Dollars for Doers is a matching gift program for volunteerism that rewards volunteer hours with a company donation to the nonprofit. The typical formula is $10 for each hour spent volunteering, although it’s not uncommon to see corporate matches of $20 per hour or more.
To learn more about Dollars for Doers (also called volunteer grants) I knew I had to speak to a nonprofit that worked with a lot of volunteers. If it really is true that only seven out of 100 employees apply for this money, I needed an organization that had so many volunteers that they’d be sure to have experience with this program.
Boston-based Cradles to Crayons helps poor children from birth through age twelve with the essential items they need to thrive at home, at school, and at play. This includes everything from shoes to coats to backpacks and many other important items.
Cradles to Crayons collects these items from community organizations and companies. But they don’t get collected, sorted and distributed on their own. Cradles to Crayons relies on volunteers to help them—and not just a few. Last year, 20,000 volunteers worked in its “Giving Factory.”
I had found the right nonprofit!
My point person was the then Director of Development and Strategic Partnerships Jennifer White. She knew all about Dollars for Doers.
“We’re very familiar with the program,” she said. “We always ask our volunteers if they have a program and follow up with them afterward.”
Jennifer conceded the biggest challenge is getting employees to log their hours with their company.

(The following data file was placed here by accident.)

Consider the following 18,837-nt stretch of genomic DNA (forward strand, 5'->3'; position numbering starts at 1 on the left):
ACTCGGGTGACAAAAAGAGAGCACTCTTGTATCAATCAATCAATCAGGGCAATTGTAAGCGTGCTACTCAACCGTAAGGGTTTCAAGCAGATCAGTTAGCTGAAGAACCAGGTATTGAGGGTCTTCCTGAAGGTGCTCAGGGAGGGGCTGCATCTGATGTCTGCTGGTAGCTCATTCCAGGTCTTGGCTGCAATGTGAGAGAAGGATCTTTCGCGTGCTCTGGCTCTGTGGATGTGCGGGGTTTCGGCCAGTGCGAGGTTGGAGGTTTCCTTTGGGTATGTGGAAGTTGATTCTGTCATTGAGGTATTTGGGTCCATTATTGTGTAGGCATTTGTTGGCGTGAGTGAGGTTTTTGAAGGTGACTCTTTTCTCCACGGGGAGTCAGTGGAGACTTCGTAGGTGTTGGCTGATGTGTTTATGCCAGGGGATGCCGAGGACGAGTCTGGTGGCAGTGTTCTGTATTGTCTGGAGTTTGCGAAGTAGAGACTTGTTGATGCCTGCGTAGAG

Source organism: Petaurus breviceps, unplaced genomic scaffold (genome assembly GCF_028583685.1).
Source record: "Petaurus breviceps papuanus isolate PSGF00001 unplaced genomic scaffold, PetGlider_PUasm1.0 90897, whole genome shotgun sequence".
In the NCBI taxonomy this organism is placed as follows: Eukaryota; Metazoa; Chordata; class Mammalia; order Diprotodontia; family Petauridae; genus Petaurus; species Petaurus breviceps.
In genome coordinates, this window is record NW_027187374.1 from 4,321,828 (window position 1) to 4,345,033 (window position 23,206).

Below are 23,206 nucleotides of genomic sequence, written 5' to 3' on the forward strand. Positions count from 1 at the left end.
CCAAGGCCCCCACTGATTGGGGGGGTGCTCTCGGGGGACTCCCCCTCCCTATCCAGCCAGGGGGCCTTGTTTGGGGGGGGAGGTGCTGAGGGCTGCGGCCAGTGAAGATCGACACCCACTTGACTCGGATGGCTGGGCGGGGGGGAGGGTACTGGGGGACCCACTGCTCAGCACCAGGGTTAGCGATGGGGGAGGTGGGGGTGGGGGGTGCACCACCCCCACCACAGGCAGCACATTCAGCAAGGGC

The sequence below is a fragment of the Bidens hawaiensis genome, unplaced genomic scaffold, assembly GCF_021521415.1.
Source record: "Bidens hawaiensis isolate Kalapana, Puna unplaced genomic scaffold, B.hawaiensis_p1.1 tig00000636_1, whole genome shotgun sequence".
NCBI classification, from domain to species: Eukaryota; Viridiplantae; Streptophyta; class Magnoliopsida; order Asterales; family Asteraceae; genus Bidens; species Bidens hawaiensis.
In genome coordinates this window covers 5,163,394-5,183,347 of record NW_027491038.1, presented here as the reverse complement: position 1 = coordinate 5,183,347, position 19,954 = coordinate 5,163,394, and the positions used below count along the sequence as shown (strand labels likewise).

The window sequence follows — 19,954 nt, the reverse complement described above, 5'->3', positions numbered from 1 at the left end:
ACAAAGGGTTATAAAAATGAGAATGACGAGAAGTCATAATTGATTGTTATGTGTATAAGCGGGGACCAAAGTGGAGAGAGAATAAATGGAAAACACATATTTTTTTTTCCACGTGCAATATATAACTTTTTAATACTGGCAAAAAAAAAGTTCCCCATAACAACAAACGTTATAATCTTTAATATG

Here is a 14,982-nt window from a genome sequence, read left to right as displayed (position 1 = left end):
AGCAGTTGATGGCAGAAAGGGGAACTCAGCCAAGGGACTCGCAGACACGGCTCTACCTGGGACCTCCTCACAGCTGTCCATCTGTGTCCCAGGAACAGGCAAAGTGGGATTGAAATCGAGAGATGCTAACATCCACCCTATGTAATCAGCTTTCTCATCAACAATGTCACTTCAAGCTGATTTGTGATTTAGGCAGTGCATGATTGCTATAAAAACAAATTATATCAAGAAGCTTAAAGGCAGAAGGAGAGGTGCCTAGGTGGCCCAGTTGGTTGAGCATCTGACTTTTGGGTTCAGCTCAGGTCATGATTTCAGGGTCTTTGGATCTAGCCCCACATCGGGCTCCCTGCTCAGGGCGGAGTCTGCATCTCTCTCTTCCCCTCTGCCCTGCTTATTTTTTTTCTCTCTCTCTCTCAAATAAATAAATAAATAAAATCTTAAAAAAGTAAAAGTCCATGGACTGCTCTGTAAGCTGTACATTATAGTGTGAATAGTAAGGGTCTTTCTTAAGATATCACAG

“If employees can log their hours online we get a better and faster response,” she said. “But if they have to print out a form and get it to another department in the company . . . well, you know what happens.”
“It’s also not always easy to determine which companies offer Dollars for Doers,” said Jennifer. “Companies don’t seem to promote it as much as its sister program matching gifts.”
And unlike matching gifts, nonprofits have to jump more hurdles to get the money. Companies often require a certain number of volunteers or hours—or both—to trigger a donation.
For example, department store chain Kohl’s requires that a group of five or more employees volunteer together for three consecutive hours before a grant is awarded. Some companies take it one step further and put eligible nonprofits into a pool from which grant recipients are chosen.
Nonprofits lose out when companies make it too challenging to receive a grant. But companies may be missing an opportunity as well.
“I’m surprised how few companies track employee volunteer hours,” said Jennifer. “They just don’t keep track of this—but we do. It’s there for the asking.”
In a time when consumers are as interested in a company’s community footprint as they are in product and price, employee volunteerism may be just what cause consumers are shopping for.
Joe Waters blogs at Selfishgiving.com.